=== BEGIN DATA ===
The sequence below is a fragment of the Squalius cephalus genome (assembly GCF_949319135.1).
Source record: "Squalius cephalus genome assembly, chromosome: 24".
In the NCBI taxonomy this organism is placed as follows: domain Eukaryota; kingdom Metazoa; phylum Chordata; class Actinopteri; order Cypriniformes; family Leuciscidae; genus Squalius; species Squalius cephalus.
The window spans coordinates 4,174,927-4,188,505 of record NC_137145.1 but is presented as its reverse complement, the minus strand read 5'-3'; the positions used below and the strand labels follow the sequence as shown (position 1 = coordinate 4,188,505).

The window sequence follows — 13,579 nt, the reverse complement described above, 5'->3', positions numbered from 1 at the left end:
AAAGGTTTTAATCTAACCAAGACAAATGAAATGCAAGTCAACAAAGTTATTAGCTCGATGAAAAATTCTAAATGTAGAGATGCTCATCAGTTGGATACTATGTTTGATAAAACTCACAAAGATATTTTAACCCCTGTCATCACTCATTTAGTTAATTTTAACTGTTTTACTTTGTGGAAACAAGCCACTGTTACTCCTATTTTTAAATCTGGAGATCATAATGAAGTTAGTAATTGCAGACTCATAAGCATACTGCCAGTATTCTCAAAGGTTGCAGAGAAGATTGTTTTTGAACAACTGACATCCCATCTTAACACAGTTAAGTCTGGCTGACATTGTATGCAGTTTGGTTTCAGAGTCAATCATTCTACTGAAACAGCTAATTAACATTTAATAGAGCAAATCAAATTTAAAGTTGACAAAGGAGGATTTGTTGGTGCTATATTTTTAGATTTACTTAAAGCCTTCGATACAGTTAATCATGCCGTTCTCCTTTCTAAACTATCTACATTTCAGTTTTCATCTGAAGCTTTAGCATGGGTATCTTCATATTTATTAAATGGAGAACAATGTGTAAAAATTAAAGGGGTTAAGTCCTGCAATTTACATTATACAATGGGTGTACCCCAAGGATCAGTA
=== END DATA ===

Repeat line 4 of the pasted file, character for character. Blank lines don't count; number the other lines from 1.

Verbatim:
The window spans coordinates 4,174,927-4,188,505 of record NC_137145.1 but is presented as its reverse complement, the minus strand read 5'-3'; the positions used below and the strand labels follow the sequence as shown (position 1 = coordinate 4,188,505).